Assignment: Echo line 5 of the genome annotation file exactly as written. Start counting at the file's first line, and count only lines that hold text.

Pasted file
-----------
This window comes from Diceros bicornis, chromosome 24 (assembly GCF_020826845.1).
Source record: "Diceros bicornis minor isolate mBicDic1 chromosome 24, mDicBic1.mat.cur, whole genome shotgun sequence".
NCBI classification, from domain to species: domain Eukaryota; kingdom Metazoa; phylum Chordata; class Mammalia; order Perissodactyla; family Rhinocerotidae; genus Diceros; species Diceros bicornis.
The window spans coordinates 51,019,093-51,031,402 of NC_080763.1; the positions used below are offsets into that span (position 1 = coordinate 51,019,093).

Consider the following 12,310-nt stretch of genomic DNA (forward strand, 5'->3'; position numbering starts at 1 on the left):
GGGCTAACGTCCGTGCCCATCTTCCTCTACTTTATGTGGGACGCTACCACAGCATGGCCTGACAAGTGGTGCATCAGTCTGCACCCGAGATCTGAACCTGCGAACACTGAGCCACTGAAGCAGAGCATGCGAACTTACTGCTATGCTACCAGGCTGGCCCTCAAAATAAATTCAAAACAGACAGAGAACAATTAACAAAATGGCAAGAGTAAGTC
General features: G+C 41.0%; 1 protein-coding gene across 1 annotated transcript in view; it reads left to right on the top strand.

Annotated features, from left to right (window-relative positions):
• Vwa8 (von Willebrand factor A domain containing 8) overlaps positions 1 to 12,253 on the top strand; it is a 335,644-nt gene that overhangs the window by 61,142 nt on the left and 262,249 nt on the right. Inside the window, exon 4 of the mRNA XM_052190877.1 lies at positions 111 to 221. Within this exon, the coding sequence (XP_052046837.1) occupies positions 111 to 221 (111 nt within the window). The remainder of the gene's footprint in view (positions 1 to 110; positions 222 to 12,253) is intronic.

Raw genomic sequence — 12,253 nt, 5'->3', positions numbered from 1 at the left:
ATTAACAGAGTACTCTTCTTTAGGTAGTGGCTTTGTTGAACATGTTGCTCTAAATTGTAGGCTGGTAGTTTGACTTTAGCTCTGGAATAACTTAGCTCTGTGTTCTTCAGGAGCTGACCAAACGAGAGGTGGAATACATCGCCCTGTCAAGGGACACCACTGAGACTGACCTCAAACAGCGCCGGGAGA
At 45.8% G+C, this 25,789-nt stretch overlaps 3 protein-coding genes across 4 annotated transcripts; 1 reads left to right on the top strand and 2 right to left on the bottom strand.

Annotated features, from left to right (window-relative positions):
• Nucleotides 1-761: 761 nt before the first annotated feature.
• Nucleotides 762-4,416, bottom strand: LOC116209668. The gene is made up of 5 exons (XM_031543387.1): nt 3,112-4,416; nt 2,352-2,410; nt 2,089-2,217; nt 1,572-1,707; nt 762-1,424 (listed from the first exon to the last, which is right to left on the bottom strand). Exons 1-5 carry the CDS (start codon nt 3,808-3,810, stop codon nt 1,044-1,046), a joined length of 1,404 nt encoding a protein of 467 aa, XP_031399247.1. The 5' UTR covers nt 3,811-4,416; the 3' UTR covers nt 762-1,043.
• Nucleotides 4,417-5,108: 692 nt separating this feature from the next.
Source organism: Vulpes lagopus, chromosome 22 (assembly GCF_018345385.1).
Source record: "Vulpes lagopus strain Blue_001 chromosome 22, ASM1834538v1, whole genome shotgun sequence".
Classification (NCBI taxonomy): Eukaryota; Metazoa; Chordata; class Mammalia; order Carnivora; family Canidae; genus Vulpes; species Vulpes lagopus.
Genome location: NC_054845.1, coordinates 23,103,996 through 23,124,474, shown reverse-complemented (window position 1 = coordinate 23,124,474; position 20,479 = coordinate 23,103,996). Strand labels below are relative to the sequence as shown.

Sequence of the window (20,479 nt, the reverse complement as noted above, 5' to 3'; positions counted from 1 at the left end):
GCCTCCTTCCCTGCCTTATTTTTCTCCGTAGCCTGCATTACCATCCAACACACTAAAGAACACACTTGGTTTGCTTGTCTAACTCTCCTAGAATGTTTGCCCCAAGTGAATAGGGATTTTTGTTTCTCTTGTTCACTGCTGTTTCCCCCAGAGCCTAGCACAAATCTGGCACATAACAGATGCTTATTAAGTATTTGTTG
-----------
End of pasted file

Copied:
Consider the following 12,310-nt stretch of genomic DNA (forward strand, 5'->3'; position numbering starts at 1 on the left):